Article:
If You Can’t Say Something Nice…

I’m sure you know the other half of this saying, “don’t say anything at all”.  This would have been good advice for Steve Coburn, co-owner of Kentucky Derby and Preakness Stakes winner, California Chrome.

Last year after the New England Patriots lost to the Baltimore Ravens in the AFC playoffs, I reminded you to be a good sport when I criticized Patriot coach, Bill Bilichick for refusing to be interviewed after the game. I stand by my belief that a professional football coach earning over 7 million dollars should speak to the press after a loss, but I think we’d all be better off if Steve Coburn had simply demonstrated poor sportsmanship by giving the press the silent treatment.

Yes, it’s difficult to have cameras watching your reaction throughout the much anticipated third leg of the Triple Crown. And no one wants a microphone  pushed in his face  with someone asking for your reaction to the result only minutes after experiencing a tremendously disappointing race. However, as the owner of a horse attempting to win the big race, the media attention came as no surprise.

After all, for five weeks, Steve Coburn has been the media darling conducting interviews and telling the unlikely story of California Chrome’s success. Five weeks of smiles, laughs, stories relishing every minute of the limelight. Then in less than three minutes everything changed. No first place finish, no Triple Crown winner, no smile, no laughter, instead a rant.

Wouldn’t it have made sense to prepare for the possibility of a loss by practicing a generic statement like, “I’m disappointed that California Chrome won’t be joining the exclusive club of Triple Crown winners, but I’m very proud of this horse as well as the jockey, trainer, and all who were a part of his success. And I’d like to congratulate Tonalist on a job well done.” Not that tough!


Instead Coburn resorts to name calling, accusations of cheating, and worst of all comparing Tonalist’s win to an able bodied man taking on a child in a wheel chair in a game of basketball. What’s with this guy? At least we all now know the real reason the partnership which owns California Chrome is named DAP Racing for Dumb-ass Partners. Steve Coburn has proven he is a real Dumb-ass.

The good news, not everyone associated with California Chrome is a Dumb-ass. In fact, Art Sherman, the horse’s trainer talked about the luck involved in horse racing and the expectation that all of the horses and jockeys in the race are there to win. He didn’t call the competition cheaters. He didn’t make excuses. Art Sherman’s still enjoying the thrill of training a horse that won not only the Kentucky Derby, but the Preakness Stakes as he prepares to get back to work this week.

Be a good sport, and whatever you do, if you can’t say something nice, don’t say anything at all.



Be a Good Sport

This weekend I witnessed an example of poor sportsmanship after the AFC Championship game when the coach of the New England Patriots, Bill Bilichick refused to be interviewed after the game. Having lost many games, I know defeat doesn’t come easy, but how hard is it to speak to a reporter about the game. He didn’t even need to come up with anything new. This interview takes place after every game in the playoffs. The script goes something like this:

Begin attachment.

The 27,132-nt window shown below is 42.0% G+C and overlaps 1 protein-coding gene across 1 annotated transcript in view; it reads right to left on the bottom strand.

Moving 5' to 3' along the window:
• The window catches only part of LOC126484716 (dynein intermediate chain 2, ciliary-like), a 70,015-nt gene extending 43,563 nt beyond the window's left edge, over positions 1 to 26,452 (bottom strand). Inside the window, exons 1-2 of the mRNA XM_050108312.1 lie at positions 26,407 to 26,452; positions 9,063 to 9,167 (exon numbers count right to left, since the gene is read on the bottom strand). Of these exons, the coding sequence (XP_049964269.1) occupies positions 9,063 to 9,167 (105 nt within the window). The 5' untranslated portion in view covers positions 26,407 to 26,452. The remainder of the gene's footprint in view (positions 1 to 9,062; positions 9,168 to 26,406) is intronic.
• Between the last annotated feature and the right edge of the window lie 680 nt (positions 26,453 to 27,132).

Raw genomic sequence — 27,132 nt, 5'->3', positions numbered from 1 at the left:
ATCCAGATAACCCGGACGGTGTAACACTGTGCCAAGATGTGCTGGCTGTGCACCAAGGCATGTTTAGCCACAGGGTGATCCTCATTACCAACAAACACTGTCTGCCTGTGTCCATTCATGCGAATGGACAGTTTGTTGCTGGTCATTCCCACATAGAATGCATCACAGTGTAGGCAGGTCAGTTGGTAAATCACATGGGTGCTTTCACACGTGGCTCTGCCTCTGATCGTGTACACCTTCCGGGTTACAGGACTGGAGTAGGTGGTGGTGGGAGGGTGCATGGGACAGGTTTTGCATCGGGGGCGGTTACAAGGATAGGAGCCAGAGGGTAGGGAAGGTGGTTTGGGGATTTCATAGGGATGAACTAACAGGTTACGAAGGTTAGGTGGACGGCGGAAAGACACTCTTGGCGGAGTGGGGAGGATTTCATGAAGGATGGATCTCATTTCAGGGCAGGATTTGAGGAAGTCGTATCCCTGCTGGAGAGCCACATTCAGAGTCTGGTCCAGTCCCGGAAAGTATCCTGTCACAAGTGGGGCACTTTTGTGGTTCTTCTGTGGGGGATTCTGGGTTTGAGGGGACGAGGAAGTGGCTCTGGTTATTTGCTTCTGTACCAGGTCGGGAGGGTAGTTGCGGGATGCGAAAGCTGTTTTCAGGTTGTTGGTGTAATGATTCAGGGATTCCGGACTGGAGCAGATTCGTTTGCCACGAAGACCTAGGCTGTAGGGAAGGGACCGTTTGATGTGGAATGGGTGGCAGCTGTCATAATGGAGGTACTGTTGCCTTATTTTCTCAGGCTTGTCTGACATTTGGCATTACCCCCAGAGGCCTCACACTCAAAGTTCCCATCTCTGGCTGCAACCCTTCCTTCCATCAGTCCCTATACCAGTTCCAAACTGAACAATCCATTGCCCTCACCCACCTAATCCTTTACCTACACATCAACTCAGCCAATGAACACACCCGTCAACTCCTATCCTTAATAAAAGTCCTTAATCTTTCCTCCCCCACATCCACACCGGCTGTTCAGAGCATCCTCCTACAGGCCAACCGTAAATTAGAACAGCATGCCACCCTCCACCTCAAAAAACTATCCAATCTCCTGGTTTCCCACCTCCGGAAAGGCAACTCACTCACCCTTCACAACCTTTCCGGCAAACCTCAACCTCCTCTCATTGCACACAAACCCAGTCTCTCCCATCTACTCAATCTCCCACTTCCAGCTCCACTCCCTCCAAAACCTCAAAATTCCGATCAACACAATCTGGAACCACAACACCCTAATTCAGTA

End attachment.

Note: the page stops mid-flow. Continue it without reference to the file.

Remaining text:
We’re very disappointed. This is a great team with terrific players who were well prepared. Unfortunately, we weren’t the best team on the field today. Of course, turnovers hurt us, but you can’t take anything away from our opponents. Hats off to this year’s AFC champs. We wish them well in the Super Bowl.

How hard was that? I’ve heard enough of these interviews that I could write the script in about a minute. Sure, he may have been asked about the why the offense didn’t play up to expectations or what was the key to the Ravens’ win; but those aren’t tough questions either. All the reporter and fans want is to see the coach of the losing team say their opponent played great and they deserved the win – a display of good sportsmanship.

You’d think as the highest paid coach in professional sports, earning an annual salary of $7.5 million per year, he could face the media and congratulate his opponents publicly.

On the other hand, a YouTube video I watched earlier Sunday exemplified good sportsmanship. According to an article posted on Runner’s World Running Times, Abel Mutai had a comfortable lead heading for the finish line in a recent race when he misjudged the finish line and started walking 10 meters early. Ivan Fernandez Anaya recognized the leader’s mistake and stayed behind Mutai gesturing for him to continue and cross the finish line allowing Matui to claim the victory.

In the article, Anaya was quoted:

“I didn’t deserve to win it. I also think that I have earned more of a name having done what I did than if I had won. And that is very important, because today, with the way things are in all circles, in soccer, in society, in politics, where it seems anything goes, a gesture of honesty goes down well.”

I bet Anaya would have known what to say if he was coaching the losing team in a big game, even without a big salary.

I hope you’ll be a good sport in both winning and losing. Be modest. Praise your opponent. Winning is wonderful, but not if you brag and rub your accomplishments in the face of others. And while losing is not fun, being gracious can make the loser come out on top.

Did you know there is a National Sportsmanship Day? This year it will be recognized on March 5th. I bet Bill Belichick won’t be in attendance.

Be a good sport.